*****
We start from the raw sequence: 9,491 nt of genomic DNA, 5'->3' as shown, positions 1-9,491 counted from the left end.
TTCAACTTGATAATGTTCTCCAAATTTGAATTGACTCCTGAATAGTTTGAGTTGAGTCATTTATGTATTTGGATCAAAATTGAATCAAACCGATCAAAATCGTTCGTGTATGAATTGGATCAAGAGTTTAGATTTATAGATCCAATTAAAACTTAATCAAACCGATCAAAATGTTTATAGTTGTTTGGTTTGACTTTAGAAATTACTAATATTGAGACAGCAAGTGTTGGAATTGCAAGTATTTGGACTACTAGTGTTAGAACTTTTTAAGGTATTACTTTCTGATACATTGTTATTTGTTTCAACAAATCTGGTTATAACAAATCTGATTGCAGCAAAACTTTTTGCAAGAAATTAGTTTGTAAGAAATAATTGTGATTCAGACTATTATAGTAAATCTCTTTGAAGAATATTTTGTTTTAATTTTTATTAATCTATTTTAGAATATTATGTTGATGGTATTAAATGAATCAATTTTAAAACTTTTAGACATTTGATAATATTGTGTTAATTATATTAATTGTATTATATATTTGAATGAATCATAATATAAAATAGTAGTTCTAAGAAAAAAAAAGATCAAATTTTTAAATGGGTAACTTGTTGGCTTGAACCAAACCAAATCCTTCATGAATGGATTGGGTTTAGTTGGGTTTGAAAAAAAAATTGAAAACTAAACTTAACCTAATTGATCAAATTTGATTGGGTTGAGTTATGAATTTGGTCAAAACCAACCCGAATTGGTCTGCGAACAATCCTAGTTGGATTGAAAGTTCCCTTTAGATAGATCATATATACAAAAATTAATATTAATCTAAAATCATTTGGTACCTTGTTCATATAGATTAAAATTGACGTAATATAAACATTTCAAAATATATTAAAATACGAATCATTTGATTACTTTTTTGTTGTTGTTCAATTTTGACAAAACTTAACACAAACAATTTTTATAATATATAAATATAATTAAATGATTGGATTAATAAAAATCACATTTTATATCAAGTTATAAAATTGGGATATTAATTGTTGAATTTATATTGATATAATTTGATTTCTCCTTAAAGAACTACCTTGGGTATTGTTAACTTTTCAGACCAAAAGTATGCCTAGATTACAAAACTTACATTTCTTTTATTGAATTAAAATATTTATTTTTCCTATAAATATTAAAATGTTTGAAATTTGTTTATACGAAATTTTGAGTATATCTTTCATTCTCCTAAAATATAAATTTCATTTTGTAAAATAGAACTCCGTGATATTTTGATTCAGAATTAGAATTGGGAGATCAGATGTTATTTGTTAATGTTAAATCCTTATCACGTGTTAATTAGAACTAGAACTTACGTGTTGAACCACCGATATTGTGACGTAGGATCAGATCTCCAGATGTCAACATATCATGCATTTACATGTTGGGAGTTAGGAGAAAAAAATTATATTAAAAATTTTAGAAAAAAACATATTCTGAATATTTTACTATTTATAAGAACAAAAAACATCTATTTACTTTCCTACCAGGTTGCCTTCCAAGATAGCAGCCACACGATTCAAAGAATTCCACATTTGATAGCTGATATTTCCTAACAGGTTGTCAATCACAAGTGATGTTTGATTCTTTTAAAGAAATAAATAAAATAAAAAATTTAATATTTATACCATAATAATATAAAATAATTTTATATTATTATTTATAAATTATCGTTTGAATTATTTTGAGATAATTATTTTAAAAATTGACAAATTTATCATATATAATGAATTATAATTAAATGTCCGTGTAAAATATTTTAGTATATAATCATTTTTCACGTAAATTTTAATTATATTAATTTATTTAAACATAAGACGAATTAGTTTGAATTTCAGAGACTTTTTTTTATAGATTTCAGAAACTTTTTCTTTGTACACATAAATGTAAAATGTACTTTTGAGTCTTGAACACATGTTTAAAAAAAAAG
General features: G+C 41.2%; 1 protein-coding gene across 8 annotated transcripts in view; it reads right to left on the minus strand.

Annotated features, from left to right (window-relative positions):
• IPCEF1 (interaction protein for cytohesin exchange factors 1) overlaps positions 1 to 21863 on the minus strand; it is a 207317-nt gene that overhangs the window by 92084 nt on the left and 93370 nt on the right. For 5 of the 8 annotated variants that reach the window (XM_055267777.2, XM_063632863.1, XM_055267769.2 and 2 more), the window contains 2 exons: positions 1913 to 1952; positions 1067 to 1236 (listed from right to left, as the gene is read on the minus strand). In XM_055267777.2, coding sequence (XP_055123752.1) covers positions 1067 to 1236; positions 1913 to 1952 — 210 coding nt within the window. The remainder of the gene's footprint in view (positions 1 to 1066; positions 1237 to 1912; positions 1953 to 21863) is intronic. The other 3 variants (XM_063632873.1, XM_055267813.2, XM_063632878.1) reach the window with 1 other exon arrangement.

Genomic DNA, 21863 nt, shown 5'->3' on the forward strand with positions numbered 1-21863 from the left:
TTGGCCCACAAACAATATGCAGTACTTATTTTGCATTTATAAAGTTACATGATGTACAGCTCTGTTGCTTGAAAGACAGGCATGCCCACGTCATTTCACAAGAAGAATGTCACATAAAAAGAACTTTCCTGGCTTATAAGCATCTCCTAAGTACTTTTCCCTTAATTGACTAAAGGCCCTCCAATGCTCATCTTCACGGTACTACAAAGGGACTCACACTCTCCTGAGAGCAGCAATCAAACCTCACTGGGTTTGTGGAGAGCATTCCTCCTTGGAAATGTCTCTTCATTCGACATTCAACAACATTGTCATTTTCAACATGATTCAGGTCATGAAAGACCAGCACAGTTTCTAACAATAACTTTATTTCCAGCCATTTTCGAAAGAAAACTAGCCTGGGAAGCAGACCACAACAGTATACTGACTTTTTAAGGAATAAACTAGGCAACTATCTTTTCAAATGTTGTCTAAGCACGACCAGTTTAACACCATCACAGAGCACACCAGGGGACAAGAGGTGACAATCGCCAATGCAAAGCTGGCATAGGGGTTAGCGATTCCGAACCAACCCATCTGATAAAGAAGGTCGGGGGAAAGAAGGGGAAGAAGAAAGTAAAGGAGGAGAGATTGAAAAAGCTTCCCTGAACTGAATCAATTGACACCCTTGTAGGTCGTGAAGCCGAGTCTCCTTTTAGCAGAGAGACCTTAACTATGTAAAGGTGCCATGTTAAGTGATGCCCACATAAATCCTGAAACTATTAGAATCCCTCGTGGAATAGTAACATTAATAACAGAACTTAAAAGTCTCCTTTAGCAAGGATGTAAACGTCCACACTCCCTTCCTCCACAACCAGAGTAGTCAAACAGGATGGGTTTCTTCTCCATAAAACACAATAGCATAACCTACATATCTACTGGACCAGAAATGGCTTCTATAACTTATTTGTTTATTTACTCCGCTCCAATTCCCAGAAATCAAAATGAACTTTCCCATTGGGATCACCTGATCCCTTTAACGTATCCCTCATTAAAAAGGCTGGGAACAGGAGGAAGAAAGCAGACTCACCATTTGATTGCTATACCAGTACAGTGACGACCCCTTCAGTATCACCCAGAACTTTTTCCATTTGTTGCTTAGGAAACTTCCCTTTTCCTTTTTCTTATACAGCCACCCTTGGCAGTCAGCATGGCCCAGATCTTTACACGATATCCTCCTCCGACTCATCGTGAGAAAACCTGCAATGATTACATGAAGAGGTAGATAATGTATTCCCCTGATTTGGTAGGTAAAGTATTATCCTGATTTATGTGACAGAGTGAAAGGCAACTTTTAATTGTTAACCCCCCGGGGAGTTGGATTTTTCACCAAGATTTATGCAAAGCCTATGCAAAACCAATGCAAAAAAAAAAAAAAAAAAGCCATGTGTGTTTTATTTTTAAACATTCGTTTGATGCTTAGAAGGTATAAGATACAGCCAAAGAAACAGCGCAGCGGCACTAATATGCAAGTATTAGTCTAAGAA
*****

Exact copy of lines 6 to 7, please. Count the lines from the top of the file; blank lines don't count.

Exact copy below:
Genomic DNA, 21863 nt, shown 5'->3' on the forward strand with positions numbered 1-21863 from the left:
TTGGCCCACAAACAATATGCAGTACTTATTTTGCATTTATAAAGTTACATGATGTACAGCTCTGTTGCTTGAAAGACAGGCATGCCCACGTCATTTCACAAGAAGAATGTCACATAAAAAGAACTTTCCTGGCTTATAAGCATCTCCTAAGTACTTTTCCCTTAATTGACTAAAGGCCCTCCAATGCTCATCTTCACGGTACTACAAAGGGACTCACACTCTCCTGAGAGCAGCAATCAAACCTCACTGGGTTTGTGGAGAGCATTCCTCCTTGGAAATGTCTCTTCATTCGACATTCAACAACATTGTCATTTTCAACATGATTCAGGTCATGAAAGACCAGCACAGTTTCTAACAATAACTTTATTTCCAGCCATTTTCGAAAGAAAACTAGCCTGGGAAGCAGACCACAACAGTATACTGACTTTTTAAGGAATAAACTAGGCAACTATCTTTTCAAATGTTGTCTAAGCACGACCAGTTTAACACCATCACAGAGCACACCAGGGGACAAGAGGTGACAATCGCCAATGCAAAGCTGGCATAGGGGTTAGCGATTCCGAACCAACCCATCTGATAAAGAAGGTCGGGGGAAAGAAGGGGAAGAAGAAAGTAAAGGAGGAGAGATTGAAAAAGCTTCCCTGAACTGAATCAATTGACACCCTTGTAGGTCGTGAAGCCGAGTCTCCTTTTAGCAGAGAGACCTTAACTATGTAAAGGTGCCATGTTAAGTGATGCCCACATAAATCCTGAAACTATTAGAATCCCTCGTGGAATAGTAACATTAATAACAGAACTTAAAAGTCTCCTTTAGCAAGGATGTAAACGTCCACACTCCCTTCCTCCACAACCAGAGTAGTCAAACAGGATGGGTTTCTTCTCCATAAAACACAATAGCATAACCTACATATCTACTGGACCAGAAATGGCTTCTATAACTTATTTGTTTATTTACTCCGCTCCAATTCCCAGAAATCAAAATGAACTTTCCCATTGGGATCACCTGATCCCTTTAACGTATCCCTCATTAAAAAGGCTGGGAACAGGAGGAAGAAAGCAGACTCACCATTTGATTGCTATACCAGTACAGTGACGACCCCTTCAGTATCACCCAGAACTTTTTCCATTTGTTGCTTAGGAAACTTCCCTTTTCCTTTTTCTTATACAGCCACCCTTGGCAGTCAGCATGGCCCAGATCTTTACACGATATCCTCCTCCGACTCATCGTGAGAAAACCTGCAATGATTACATGAAGAGGTAGATAATGTATTCCCCTGATTTGGTAGGTAAAGTATTATCCTGATTTATGTGACAGAGTGAAAGGCAACTTTTAATTGTTAACCCCCCGGGGAGTTGGATTTTTCACCAAGATTTATGCAAAGCCTATGCAAAACCAATGCAAAAAAAAAAAAAAAAAAGCCATGTGTGTTTTATTTTTAAACATTCGTTTGATGCTTAGAAGGTATAAGATACAGCCAAAGAAACAGCGCAGCGGCACTAATATGCAAGTATTAGTCTAAGAA